When employed to frame a large church window, it lends itself to very wide spaces, decoratively filled with many narrow vertical mullions and horizontal transoms. The overall effect produces a grid-like appearance of regular, delicate, rectangular forms with an emphasis on the perpendicular, characteristic of the style, known as Perpendicular Gothic in England, of the 15th and early 16th centuries. This is very similar to contemporary Spanish style in particular. In buildings such as Hampton Court the Tudor arch is found together with the first appearance of Renaissance architecture in England, much later than in Italy. In the later period it is generally only used for major decorative windows, perhaps in an oriel window, or a bay window supported on a bracket or corbel.[12][13]


  1. ^ The term "keel arch" is also used broadly by some authors to denote the pointed ogee arch.[1][2]


  1. ^ Ragette, Friedrich (2003). Traditional Domestic Architecture of the Arab Region. Edition Axel Menges. p. 37. ISBN 978-3-932565-30-4.
  2. ^ Curl, James Stevens (2006). A Dictionary of Architecture and Landscape Architecture (2nd ed.). Oxford University Press. p. 37. ISBN 978-0-19-860678-9.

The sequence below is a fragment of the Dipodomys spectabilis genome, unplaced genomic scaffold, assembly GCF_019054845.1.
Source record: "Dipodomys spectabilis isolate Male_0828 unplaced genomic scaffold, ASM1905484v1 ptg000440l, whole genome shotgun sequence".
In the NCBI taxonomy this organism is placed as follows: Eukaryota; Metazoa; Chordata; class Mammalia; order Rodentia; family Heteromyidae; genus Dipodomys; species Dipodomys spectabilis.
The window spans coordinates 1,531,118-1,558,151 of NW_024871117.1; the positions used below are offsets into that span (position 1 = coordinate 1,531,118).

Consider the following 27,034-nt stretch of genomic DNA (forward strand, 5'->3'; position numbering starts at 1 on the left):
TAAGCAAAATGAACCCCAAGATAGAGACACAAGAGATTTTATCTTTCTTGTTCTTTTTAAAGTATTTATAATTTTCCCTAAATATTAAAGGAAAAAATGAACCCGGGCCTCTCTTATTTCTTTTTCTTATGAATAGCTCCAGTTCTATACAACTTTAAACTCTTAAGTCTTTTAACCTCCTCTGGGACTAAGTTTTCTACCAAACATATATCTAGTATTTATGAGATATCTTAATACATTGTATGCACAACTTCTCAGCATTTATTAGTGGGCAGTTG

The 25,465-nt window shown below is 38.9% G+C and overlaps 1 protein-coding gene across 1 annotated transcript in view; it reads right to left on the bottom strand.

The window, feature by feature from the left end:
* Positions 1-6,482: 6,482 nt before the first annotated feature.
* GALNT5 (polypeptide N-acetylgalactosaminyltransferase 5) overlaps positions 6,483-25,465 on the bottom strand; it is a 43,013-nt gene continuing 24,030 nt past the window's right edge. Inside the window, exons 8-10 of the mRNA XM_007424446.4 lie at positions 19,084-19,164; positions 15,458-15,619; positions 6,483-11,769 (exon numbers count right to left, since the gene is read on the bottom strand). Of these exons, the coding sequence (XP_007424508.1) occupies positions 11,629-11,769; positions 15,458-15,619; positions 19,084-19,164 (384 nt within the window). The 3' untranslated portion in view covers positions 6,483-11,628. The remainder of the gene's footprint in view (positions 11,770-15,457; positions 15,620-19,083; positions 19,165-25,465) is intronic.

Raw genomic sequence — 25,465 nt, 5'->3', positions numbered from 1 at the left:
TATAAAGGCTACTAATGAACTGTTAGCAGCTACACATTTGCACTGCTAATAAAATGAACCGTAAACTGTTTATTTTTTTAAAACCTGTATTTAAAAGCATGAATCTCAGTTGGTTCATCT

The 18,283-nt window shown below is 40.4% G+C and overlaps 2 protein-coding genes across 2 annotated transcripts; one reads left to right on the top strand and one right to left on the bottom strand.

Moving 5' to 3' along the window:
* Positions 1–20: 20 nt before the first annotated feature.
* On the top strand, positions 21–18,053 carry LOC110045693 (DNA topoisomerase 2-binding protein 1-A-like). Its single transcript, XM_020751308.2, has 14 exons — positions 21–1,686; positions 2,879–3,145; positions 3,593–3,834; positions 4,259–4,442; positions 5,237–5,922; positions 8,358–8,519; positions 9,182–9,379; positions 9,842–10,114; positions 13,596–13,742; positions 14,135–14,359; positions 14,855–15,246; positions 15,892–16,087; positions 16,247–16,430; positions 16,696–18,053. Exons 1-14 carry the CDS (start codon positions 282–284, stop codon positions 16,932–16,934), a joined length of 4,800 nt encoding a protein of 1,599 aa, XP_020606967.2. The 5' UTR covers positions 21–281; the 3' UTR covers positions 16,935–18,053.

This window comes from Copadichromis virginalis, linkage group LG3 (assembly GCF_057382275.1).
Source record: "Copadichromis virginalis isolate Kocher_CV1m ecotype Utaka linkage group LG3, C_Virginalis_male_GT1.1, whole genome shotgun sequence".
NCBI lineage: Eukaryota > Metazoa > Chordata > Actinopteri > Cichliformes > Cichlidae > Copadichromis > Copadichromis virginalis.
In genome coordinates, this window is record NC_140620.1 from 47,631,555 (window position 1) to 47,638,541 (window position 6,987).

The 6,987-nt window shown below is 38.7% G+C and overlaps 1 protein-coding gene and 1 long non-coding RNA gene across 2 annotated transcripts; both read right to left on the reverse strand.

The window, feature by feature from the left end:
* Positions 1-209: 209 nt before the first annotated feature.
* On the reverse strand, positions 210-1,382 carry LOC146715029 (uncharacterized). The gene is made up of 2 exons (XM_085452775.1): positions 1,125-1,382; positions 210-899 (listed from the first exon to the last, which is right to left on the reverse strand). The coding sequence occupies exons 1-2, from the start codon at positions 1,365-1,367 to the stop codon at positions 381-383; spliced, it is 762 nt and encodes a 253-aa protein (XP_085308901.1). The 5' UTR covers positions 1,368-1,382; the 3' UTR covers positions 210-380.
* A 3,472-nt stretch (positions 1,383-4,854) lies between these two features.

3. ^ a b c d e f g h M. Bloom, Jonathan; S. Blair, Sheila, eds. (2009). "Architecture". The Grove Encyclopedia of Islamic Art and Architecture. Oxford University Press. ISBN 9780195309911.
  4. ^ a b c d Petersen, Andrew (1996). Dictionary of Islamic architecture. Routledge. ISBN 9781134613663.
  5. ^ Nazari, S. (2021). "The practical geometry of Persian ribbed vaults: A study of the rehabilitation of the Kolahduzan Dome in the Tabriz historic bazaar". In Mascarenhas-Mateus, João; Pires, Ana Paula (eds.). History of Construction Cultures Volume 2: Proceedings of the 7th International Congress on Construction History (7ICCH 2021), July 12-16, 2021, Lisbon, Portugal. CRC Press. ISBN 978-1-000-46879-3.